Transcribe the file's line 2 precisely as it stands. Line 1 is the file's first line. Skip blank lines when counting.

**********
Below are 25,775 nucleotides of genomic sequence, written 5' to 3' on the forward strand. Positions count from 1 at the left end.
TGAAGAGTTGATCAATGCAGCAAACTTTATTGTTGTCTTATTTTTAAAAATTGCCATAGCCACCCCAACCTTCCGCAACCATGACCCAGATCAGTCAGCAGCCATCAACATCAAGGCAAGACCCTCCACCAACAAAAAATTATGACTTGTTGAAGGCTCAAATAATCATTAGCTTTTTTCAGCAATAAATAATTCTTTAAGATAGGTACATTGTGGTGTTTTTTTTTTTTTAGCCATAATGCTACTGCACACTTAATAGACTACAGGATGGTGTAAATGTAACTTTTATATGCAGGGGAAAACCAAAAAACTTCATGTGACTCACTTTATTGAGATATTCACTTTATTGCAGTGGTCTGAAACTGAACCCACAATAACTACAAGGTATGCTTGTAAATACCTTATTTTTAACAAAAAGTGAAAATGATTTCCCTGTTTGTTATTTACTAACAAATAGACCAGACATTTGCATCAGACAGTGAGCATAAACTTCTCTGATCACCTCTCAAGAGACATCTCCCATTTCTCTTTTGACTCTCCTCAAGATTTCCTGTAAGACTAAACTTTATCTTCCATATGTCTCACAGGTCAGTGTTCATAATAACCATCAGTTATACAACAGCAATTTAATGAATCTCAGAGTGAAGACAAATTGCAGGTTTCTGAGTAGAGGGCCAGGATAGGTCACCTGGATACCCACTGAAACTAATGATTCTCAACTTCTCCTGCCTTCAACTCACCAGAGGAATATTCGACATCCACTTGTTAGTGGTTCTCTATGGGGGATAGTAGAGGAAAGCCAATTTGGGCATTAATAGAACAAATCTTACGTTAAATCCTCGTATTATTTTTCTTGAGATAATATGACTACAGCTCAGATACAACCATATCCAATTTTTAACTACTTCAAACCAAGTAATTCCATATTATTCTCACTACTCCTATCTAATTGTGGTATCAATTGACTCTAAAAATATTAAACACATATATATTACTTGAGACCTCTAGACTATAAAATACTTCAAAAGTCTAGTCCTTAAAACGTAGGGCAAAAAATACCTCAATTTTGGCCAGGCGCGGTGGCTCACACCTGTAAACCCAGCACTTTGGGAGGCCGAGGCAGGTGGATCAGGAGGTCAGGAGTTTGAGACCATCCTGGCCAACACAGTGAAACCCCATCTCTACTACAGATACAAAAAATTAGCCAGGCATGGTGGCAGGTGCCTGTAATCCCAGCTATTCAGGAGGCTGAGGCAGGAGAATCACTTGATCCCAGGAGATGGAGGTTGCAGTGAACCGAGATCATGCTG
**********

TGAAGAGTTGATCAATGCAGCAAACTTTATTGTTGTCTTATTTTTAAAAATTGCCATAGCCACCCCAACCTTCCGCAACCATGACCCAGATCAGTCAGCAGCCATCAACATCAAGGCAAGACCCTCCACCAACAAAAAATTATGACTTGTTGAAGGCTCAAATAATCATTAGCTTTTTTCAGCAATAAATAATTCTTTAAGATAGGTACATTGTGGTGTTTTTTTTTTTTTAGCCATAATGCTACTGCACACTTAATAGACTACAGGATGGTGTAAATGTAACTTTTATATGCAGGGGAAAACCAAAAAACTTCATGTGACTCACTTTATTGAGATATTCACTTTATTGCAGTGGTCTGAAACTGAACCCACAATAACTACAAGGTATGCTTGTAAATACCTTATTTTTAACAAAAAGTGAAAATGATTTCCCTGTTTGTTATTTACTAACAAATAGACCAGACATTTGCATCAGACAGTGAGCATAAACTTCTCTGATCACCTCTCAAGAGACATCTCCCATTTCTCTTTTGACTCTCCTCAAGATTTCCTGTAAGACTAAACTTTATCTTCCATATGTCTCACAGGTCAGTGTTCATAATAACCATCAGTTATACAACAGCAATTTAATGAATCTCAGAGTGAAGACAAATTGCAGGTTTCTGAGTAGAGGGCCAGGATAGGTCACCTGGATACCCACTGAAACTAATGATTCTCAACTTCTCCTGCCTTCAACTCACCAGAGGAATATTCGACATCCACTTGTTAGTGGTTCTCTATGGGGGATAGTAGAGGAAAGCCAATTTGGGCATTAATAGAACAAATCTTACGTTAAATCCTCGTATTATTTTTCTTGAGATAATATGACTACAGCTCAGATACAACCATATCCAATTTTTAACTACTTCAAACCAAGTAATTCCATATTATTCTCACTACTCCTATCTAATTGTGGTATCAATTGACTCTAAAAATATTAAACACATATATATTACTTGAGACCTCTAGACTATAAAATACTTCAAAAGTCTAGTCCTTAAAACGTAGGGCAAAAAATACCTCAATTTTGGCCAGGCGCGGTGGCTCACACCTGTAAACCCAGCACTTTGGGAGGCCGAGGCAGGTGGATCAGGAGGTCAGGAGTTTGAGACCATCCTGGCCAACACAGTGAAACCCCATCTCTACTACAGATACAAAAAATTAGCCAGGCATGGTGGCAGGTGCCTGTAATCCCAGCTATTCAGGAGGCTGAGGCAGGAGAATCACTTGATCCCAGGAGATGGAGGTTGCAGTGAACCGAGATCATGCTG